Blockchain Is The Answer to Cybersecurity

The growing dependence on the Internet has led to countless innovations. Citizens, as well as corporations and governments are becoming more interconnected than ever as they are using the Internet as part of that backbone of communication and collaboration. That raises the potential of security attacks, for those who wish to be malicious.

Bitcoin was considered revolutionary for the security sector when it came out in 2009. Although the coin itself exploded in popularity in the following years, it was the blockchain technology behind the cryptocurrency that became the real driving factor. Thanks to the popularity of bitcoin, blockchain technology quickly gained popularity for being a decentralized, growing list of records that remains publicly accessible and nearly impossible to modify, intercept, or delete.

Over time, blockchain technology proved to be a very resourceful technology, with applications ranging from finance, to communication, to transportation. Since it is built to be decentralized, it becomes much more secure and flexible than traditional architectures.

Blockchain technology directly addressed multiple other security concerns as well.

Data Confidentiality

The nature of blockchain allows for verifiable data integrity, and ensures information will not be available to unauthorized parties, eliminating man-in-the-middle concerns. This is particularly useful for securing private messages, which is what platforms like Obsidian are doing. Obsidian is a STRAT coin based C# blockchain, and their app Obsidian Secure Messenger uses end-to-end encryption to safeguard user metadata. Their platform addresses privacy concerns without compromising usability, a delicate balance that is hard to achieve.

Public Key Infrastructure Enhancement

Emails, websites, message applications, and many others use Public Key Infrastructure for security, but most use certificate authorities (CA) to distribute, remove, and store keys. This results in CA being vulnerable to targeted cyber attacks. If the keys are published on blockchain instead, spoofing attacks would be eliminated and identity verification would become possible. Removing CA all together and distributing keys with blockchain verification would be another secure solution.

Web Security

Websites manage massive amounts of traffic daily and many are supposedly unprotected, stemming from issues within the market itself. That ultimately means all forms of data, including digital assets, are at risk of being breached. Many businesses and organizations that process large amounts of data, usually outsource the security aspect to reputable agencies such as an Orlando cybersecurity company to proactively prevent any data breaches. The cybersecurity market has too many options for consumers to possibly purchase and test out, along with vastly different options that require unique setups. Many of these products are also not guaranteed to work, with some even being malicious if not vetted properly. These vendors do not share data with one another, leading to a fragmented security sector where non-communication becomes the norm. The decentralization of cyber threat information could spark innovation and greater adoption of cybersecurity if that data was shared.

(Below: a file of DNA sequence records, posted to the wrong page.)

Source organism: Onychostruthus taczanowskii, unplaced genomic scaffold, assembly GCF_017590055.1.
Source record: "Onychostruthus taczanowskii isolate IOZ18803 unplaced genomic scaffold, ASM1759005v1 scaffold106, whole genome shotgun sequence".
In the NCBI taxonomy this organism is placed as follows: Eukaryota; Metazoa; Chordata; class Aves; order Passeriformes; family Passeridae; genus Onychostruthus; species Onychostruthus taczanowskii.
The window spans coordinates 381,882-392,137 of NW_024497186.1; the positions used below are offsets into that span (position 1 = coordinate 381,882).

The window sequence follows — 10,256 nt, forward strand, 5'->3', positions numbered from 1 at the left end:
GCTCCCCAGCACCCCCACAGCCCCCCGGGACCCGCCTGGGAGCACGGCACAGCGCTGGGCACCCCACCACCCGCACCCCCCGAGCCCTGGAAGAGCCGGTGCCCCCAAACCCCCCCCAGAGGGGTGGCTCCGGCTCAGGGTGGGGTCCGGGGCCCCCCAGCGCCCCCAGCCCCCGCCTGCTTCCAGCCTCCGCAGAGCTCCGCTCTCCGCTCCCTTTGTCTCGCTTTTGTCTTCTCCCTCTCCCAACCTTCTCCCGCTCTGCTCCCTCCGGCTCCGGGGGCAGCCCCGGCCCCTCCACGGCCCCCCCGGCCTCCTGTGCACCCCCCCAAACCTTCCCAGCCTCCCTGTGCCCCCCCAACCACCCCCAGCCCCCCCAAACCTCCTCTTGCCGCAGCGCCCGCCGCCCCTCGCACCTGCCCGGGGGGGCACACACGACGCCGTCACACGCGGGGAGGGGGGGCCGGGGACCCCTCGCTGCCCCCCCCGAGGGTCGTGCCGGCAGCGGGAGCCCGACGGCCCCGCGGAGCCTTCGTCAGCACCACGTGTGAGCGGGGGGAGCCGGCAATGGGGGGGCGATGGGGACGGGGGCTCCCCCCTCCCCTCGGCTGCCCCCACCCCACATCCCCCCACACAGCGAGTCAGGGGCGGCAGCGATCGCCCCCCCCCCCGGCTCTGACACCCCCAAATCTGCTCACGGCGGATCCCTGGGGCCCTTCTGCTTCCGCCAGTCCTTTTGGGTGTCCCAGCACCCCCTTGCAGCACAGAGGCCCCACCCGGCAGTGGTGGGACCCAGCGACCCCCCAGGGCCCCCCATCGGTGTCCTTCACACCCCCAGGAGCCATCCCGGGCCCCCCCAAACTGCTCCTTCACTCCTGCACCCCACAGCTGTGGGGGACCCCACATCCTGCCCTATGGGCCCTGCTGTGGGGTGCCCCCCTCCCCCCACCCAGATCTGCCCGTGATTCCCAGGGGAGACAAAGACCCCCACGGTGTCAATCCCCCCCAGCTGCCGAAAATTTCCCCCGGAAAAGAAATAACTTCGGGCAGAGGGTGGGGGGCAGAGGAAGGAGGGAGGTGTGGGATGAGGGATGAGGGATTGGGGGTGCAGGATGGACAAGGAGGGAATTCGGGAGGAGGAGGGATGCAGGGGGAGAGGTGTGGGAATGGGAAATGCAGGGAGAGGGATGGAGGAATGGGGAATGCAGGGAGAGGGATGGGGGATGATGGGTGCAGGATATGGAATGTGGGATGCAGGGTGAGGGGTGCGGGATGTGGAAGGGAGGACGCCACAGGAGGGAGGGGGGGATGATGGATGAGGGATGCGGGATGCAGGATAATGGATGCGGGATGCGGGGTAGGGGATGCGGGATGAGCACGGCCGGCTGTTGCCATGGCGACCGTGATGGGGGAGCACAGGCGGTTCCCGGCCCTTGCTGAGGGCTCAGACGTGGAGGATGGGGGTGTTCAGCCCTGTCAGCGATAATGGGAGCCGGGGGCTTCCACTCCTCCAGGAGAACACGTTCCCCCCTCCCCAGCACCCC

However, companies like Cloudbric are utilizing blockchain as a decentralized solution that is accessible to all. They roll enterprise level website security, malware protection, spam and phishing prevention and more into one package, employing an AI-powered detection engine for lower false positive rates. They will also allow users to play a more critical role in the growth of their security system by allowing anonymous attack logs to be sent to their deep learning engine, VISION, and awarding users who do so with CLB tokens. In addition to being beneficial to end-users, the Cloudbric security service helps enterprises, governmental agencies, and product developers create new tools and/or update their existing solutions with the most up to date insights on malicious cyber threats.

IoT Decentralization

Smart homes and appliances are possible due to the Internet of Things (IoT), and are becoming increasingly popular, yet security is stagnating. If one were to be compromised by a cyber attack most of everything in a smart home would be subject to the attacker’s control. Now with IoT entering the public infrastructure, a secure solution is becoming needed more than ever before. Typically, IoT platforms are controlled by a central hub, through which everything is authenticated through cloud servers. Centralized networks are very easy to tamper with, hence decentralization. It allows security to be distributed and eliminates single points of failure by communicating directly to other devices without going through a middle man.

Cybersecurity still has a long way to go, especially in this increasingly interconnected digital age, and blockchain technology serves to be one of the leading drivers in security.

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